SuperNode, Eddie O’Connor’s company specializing in power transmission technology, has secured an extra €16 million in funding from its Norwegian co-owner and the entrepreneur himself.
O’Connor, who established SuperNode, previously sold a controlling interest in his Mainstream Renewable Power group to Aker Horizons from Norway in 2021, resulting in a €1 billion valuation for Mainstream and a €550 million valuation for O’Connor’s 55% share.
In 2018, SuperNode was established by its founder in partnership with Mainstream, and he owns 50% of the enterprise. Aker, having purchased Mainstream, now owns the remaining 50% of the company.
SuperNode’s specialty is the design of superconducting transmission systems for linking renewable energy and electricity markets. The company claims that its superconducting technology is less material-intensive, more efficient, and cheaper than other viable alternatives.
The companies CEO, John Fitzgerald, says, “This funding will enable us to progress the development of our technology at our dedicated European Cryogenic Centre for Superconductors.”
“We are optimistic about our ability to provide innovative and game-changing superconducting cable systems that have the potential to transform the energy and transmission sectors, and enable the rapid expansion of renewable-powered electrification, which is required to decarbonise the global economy,” he remarked.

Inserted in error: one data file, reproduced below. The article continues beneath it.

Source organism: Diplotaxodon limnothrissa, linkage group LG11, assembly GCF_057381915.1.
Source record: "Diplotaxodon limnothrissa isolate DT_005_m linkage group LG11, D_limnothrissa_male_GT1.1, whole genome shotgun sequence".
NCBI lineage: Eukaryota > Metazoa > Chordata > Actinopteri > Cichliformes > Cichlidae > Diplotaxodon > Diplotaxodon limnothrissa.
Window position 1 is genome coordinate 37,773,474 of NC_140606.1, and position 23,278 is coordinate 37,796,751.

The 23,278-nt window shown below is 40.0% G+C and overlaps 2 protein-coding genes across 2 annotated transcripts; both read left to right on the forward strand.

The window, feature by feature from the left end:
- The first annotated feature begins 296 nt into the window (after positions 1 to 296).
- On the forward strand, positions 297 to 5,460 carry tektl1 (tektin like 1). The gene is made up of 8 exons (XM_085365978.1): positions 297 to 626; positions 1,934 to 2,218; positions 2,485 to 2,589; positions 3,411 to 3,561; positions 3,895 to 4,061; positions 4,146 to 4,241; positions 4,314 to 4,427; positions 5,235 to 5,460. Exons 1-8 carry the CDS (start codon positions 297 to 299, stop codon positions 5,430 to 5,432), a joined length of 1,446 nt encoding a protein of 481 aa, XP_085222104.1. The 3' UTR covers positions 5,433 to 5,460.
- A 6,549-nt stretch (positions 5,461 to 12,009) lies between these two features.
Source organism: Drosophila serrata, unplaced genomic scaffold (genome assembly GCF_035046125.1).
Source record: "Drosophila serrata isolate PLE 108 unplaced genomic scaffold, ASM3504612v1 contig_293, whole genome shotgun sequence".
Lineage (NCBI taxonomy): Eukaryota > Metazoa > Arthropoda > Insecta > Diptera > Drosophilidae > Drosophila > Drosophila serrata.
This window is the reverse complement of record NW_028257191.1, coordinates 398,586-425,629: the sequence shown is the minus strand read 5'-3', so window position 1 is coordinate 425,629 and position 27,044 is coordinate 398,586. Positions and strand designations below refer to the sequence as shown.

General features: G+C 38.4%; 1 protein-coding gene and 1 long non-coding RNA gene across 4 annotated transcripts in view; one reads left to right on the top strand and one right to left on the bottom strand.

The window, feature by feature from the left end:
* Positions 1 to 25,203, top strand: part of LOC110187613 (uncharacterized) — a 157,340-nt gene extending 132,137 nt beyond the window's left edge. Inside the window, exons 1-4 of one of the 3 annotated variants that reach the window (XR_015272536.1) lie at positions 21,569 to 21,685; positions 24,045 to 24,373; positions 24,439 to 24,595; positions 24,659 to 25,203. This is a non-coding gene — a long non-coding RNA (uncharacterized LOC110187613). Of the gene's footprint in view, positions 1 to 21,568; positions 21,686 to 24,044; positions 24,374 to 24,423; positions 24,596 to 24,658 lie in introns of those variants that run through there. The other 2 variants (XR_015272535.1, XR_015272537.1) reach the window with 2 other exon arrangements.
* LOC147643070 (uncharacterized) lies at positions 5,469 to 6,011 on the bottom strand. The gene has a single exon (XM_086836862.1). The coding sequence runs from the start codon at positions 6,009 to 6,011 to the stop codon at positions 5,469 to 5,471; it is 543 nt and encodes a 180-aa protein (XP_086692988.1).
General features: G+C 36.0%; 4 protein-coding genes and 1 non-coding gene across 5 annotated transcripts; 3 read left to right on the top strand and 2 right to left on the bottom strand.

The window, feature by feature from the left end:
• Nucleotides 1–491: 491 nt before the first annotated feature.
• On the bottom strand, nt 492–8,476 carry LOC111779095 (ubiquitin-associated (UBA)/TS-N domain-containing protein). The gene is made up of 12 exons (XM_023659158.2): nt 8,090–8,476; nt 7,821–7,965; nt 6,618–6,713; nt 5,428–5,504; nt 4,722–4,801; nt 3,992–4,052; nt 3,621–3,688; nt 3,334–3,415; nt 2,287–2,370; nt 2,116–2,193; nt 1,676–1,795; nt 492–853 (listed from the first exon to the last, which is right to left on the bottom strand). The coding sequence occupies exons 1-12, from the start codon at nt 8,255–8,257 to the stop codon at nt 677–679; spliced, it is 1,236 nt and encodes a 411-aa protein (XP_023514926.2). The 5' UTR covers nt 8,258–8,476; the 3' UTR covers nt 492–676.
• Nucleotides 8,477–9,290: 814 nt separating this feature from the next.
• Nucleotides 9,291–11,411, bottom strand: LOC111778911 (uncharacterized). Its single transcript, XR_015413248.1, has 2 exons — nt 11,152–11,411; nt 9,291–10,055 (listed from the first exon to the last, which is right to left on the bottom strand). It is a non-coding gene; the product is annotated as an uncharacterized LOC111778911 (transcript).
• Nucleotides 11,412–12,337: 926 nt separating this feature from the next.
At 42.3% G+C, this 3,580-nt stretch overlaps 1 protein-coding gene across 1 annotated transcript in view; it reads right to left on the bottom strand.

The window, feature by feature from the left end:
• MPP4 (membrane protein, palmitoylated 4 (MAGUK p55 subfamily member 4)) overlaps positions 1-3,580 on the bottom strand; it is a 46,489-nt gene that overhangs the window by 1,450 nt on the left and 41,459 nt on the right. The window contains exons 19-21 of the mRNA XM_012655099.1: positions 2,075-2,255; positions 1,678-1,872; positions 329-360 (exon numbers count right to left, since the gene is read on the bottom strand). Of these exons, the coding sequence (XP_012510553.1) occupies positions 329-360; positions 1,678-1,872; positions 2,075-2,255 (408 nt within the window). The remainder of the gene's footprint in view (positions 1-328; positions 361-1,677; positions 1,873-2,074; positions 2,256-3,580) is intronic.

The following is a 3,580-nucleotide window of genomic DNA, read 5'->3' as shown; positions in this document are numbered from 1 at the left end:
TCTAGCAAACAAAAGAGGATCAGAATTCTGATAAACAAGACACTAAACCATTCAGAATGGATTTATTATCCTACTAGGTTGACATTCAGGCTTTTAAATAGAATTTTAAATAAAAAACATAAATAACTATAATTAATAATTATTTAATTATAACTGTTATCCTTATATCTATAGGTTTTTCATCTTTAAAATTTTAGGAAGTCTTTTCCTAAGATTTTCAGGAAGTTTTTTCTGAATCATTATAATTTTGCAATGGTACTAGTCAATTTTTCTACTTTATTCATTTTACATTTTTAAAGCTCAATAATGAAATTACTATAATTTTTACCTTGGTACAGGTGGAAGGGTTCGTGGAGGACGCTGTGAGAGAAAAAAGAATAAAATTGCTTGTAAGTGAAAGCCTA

Eddie O’Connor, who previously served as Bord na Mona’s CEO and founded Airtricity in 1997, has stated that SuperNode is the “crucial component” for achieving total decarbonisation of Europe. He has also stated that he expects the firm to be able to finalize some projects around 2025.
According to the company’s website, a European supergrid would enable the unrestricted transmission of electricity across “large land areas.”
“This would address the inconsistency issue of renewable energy by providing access to a significantly wider range of demand centers while also ending the inefficient curtailment of energy,” it explains.
SuperNode recently stated that a connected cross-border European energy system could cut costs by up to 39% compared to the conventional approach.